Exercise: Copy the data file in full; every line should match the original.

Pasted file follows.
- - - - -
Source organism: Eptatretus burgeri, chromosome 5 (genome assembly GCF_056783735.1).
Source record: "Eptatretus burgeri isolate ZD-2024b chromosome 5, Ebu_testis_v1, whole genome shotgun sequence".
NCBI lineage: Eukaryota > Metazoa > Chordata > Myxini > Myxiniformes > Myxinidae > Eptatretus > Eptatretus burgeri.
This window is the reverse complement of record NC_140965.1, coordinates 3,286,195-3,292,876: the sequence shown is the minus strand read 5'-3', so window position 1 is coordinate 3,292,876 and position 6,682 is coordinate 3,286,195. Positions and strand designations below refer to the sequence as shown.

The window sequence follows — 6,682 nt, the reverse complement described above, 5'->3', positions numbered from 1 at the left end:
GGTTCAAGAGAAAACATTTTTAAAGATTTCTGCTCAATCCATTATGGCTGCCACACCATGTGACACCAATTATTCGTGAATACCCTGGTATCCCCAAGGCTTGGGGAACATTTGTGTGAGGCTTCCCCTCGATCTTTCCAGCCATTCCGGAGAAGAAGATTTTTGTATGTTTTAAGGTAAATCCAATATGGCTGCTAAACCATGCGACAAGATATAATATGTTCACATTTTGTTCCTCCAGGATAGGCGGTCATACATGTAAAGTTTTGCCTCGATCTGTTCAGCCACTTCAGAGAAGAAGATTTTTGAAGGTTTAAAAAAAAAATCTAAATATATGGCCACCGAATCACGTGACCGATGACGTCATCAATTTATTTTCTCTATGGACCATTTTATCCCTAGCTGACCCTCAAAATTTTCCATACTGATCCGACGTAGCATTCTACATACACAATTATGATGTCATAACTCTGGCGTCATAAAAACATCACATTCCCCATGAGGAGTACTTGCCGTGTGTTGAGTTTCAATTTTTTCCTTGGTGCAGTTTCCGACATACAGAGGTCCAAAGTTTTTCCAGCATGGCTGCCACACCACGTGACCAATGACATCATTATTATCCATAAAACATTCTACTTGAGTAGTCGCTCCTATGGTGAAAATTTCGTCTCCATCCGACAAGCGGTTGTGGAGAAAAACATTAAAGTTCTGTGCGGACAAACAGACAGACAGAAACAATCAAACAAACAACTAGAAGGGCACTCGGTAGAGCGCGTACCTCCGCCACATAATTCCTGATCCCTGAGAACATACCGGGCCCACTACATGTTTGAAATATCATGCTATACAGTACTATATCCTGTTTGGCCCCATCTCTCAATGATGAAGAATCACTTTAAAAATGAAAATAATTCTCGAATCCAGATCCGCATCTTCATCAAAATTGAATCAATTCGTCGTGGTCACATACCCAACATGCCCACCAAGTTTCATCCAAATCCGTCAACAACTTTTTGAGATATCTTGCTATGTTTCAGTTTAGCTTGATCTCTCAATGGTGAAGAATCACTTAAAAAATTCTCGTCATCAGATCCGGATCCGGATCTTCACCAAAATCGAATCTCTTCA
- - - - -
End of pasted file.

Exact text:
Source organism: Eptatretus burgeri, chromosome 5 (genome assembly GCF_056783735.1).
Source record: "Eptatretus burgeri isolate ZD-2024b chromosome 5, Ebu_testis_v1, whole genome shotgun sequence".
NCBI lineage: Eukaryota > Metazoa > Chordata > Myxini > Myxiniformes > Myxinidae > Eptatretus > Eptatretus burgeri.
This window is the reverse complement of record NC_140965.1, coordinates 3,286,195-3,292,876: the sequence shown is the minus strand read 5'-3', so window position 1 is coordinate 3,292,876 and position 6,682 is coordinate 3,286,195. Positions and strand designations below refer to the sequence as shown.

The window sequence follows — 6,682 nt, the reverse complement described above, 5'->3', positions numbered from 1 at the left end:
GGTTCAAGAGAAAACATTTTTAAAGATTTCTGCTCAATCCATTATGGCTGCCACACCATGTGACACCAATTATTCGTGAATACCCTGGTATCCCCAAGGCTTGGGGAACATTTGTGTGAGGCTTCCCCTCGATCTTTCCAGCCATTCCGGAGAAGAAGATTTTTGTATGTTTTAAGGTAAATCCAATATGGCTGCTAAACCATGCGACAAGATATAATATGTTCACATTTTGTTCCTCCAGGATAGGCGGTCATACATGTAAAGTTTTGCCTCGATCTGTTCAGCCACTTCAGAGAAGAAGATTTTTGAAGGTTTAAAAAAAAAATCTAAATATATGGCCACCGAATCACGTGACCGATGACGTCATCAATTTATTTTCTCTATGGACCATTTTATCCCTAGCTGACCCTCAAAATTTTCCATACTGATCCGACGTAGCATTCTACATACACAATTATGATGTCATAACTCTGGCGTCATAAAAACATCACATTCCCCATGAGGAGTACTTGCCGTGTGTTGAGTTTCAATTTTTTCCTTGGTGCAGTTTCCGACATACAGAGGTCCAAAGTTTTTCCAGCATGGCTGCCACACCACGTGACCAATGACATCATTATTATCCATAAAACATTCTACTTGAGTAGTCGCTCCTATGGTGAAAATTTCGTCTCCATCCGACAAGCGGTTGTGGAGAAAAACATTAAAGTTCTGTGCGGACAAACAGACAGACAGAAACAATCAAACAAACAACTAGAAGGGCACTCGGTAGAGCGCGTACCTCCGCCACATAATTCCTGATCCCTGAGAACATACCGGGCCCACTACATGTTTGAAATATCATGCTATACAGTACTATATCCTGTTTGGCCCCATCTCTCAATGATGAAGAATCACTTTAAAAATGAAAATAATTCTCGAATCCAGATCCGCATCTTCATCAAAATTGAATCAATTCGTCGTGGTCACATACCCAACATGCCCACCAAGTTTCATCCAAATCCGTCAACAACTTTTTGAGATATCTTGCTATGTTTCAGTTTAGCTTGATCTCTCAATGGTGAAGAATCACTTAAAAAATTCTCGTCATCAGATCCGGATCCGGATCTTCACCAAAATCGAATCTCTTCA